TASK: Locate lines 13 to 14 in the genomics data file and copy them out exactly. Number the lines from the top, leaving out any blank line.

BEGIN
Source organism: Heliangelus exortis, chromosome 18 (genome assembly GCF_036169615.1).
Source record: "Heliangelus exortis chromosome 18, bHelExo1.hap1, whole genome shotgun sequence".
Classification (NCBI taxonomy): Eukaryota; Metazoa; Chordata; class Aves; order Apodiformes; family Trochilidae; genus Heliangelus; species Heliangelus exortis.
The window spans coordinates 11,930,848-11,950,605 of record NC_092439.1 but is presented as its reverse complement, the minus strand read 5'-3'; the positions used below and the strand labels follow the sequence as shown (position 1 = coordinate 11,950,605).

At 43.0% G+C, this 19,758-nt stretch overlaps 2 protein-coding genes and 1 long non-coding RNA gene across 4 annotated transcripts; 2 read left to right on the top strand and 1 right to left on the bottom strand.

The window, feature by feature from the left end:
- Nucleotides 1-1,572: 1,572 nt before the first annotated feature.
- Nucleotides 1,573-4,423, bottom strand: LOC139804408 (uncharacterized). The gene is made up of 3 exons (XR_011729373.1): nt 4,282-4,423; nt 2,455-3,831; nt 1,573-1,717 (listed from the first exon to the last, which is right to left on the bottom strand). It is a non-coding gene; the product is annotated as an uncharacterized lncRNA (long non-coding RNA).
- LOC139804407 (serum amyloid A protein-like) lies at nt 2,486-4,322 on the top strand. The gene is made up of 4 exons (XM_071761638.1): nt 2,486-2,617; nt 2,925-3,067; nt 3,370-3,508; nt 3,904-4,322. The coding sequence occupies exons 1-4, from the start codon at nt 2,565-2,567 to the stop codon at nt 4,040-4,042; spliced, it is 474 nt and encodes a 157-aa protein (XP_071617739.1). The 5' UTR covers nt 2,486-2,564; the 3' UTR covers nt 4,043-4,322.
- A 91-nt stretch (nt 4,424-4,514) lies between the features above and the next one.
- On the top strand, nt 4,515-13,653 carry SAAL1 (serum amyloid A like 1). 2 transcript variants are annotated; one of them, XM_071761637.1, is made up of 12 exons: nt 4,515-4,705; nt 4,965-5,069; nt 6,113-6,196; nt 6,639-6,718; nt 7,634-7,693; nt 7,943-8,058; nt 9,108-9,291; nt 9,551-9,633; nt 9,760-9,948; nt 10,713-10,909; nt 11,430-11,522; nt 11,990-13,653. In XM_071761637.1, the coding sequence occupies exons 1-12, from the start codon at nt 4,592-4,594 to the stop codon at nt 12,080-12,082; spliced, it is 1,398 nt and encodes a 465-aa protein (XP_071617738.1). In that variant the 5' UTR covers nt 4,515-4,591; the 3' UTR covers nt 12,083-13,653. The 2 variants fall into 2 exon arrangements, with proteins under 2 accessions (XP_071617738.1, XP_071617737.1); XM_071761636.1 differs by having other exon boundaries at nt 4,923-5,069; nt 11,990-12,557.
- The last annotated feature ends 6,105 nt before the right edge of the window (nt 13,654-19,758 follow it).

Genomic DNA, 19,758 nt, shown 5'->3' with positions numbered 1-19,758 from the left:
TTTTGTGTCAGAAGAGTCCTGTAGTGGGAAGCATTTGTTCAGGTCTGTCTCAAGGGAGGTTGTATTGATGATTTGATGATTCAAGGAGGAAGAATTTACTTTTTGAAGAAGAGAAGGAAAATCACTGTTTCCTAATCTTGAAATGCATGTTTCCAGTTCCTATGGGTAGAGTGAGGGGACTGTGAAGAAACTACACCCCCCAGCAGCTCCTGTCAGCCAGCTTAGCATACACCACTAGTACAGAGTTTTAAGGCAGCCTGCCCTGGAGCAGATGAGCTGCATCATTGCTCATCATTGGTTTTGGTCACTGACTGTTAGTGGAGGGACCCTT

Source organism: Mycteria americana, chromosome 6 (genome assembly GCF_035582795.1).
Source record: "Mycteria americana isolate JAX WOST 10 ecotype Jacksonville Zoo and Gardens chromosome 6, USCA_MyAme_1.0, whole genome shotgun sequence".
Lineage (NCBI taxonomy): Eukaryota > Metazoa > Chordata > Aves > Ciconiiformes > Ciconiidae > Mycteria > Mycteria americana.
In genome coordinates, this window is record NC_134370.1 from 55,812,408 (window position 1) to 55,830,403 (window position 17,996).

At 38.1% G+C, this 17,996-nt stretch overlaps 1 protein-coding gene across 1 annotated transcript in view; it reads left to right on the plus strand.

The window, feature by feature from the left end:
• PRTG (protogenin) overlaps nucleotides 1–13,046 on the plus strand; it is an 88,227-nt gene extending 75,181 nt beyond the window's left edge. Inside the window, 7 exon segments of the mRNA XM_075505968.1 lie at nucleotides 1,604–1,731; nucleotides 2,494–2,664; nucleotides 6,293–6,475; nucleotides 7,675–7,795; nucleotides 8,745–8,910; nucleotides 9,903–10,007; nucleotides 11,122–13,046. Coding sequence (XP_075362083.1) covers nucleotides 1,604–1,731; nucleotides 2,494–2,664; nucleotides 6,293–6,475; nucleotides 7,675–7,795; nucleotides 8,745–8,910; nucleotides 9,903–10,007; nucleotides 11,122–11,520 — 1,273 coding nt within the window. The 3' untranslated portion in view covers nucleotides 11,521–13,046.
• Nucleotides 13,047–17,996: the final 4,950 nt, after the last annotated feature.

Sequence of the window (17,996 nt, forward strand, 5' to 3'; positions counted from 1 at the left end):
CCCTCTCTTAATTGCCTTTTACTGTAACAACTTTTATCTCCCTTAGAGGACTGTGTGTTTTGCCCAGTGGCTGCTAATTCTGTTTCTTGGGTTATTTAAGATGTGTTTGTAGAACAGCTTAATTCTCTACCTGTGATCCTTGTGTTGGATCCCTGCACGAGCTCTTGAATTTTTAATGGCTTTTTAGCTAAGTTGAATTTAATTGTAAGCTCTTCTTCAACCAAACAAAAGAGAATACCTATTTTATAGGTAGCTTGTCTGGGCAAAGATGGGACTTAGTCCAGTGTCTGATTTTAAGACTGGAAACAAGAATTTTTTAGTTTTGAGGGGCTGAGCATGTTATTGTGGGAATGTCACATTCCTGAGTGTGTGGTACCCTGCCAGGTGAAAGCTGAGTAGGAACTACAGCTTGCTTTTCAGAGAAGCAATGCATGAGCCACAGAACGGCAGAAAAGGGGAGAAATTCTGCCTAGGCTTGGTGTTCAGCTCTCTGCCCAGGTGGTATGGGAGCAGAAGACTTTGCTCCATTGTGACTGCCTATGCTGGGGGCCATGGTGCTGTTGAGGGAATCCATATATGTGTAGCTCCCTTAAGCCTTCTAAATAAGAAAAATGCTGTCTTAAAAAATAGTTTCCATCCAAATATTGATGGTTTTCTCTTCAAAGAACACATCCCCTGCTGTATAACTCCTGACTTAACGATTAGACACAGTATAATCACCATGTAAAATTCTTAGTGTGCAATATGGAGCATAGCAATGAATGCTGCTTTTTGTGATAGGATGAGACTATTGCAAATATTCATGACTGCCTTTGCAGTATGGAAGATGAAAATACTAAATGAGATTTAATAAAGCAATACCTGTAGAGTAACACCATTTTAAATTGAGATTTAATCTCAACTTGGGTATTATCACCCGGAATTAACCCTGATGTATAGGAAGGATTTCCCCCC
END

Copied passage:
Genomic DNA, 19,758 nt, shown 5'->3' with positions numbered 1-19,758 from the left:
TTTTGTGTCAGAAGAGTCCTGTAGTGGGAAGCATTTGTTCAGGTCTGTCTCAAGGGAGGTTGTATTGATGATTTGATGATTCAAGGAGGAAGAATTTACTTTTTGAAGAAGAGAAGGAAAATCACTGTTTCCTAATCTTGAAATGCATGTTTCCAGTTCCTATGGGTAGAGTGAGGGGACTGTGAAGAAACTACACCCCCCAGCAGCTCCTGTCAGCCAGCTTAGCATACACCACTAGTACAGAGTTTTAAGGCAGCCTGCCCTGGAGCAGATGAGCTGCATCATTGCTCATCATTGGTTTTGGTCACTGACTGTTAGTGGAGGGACCCTT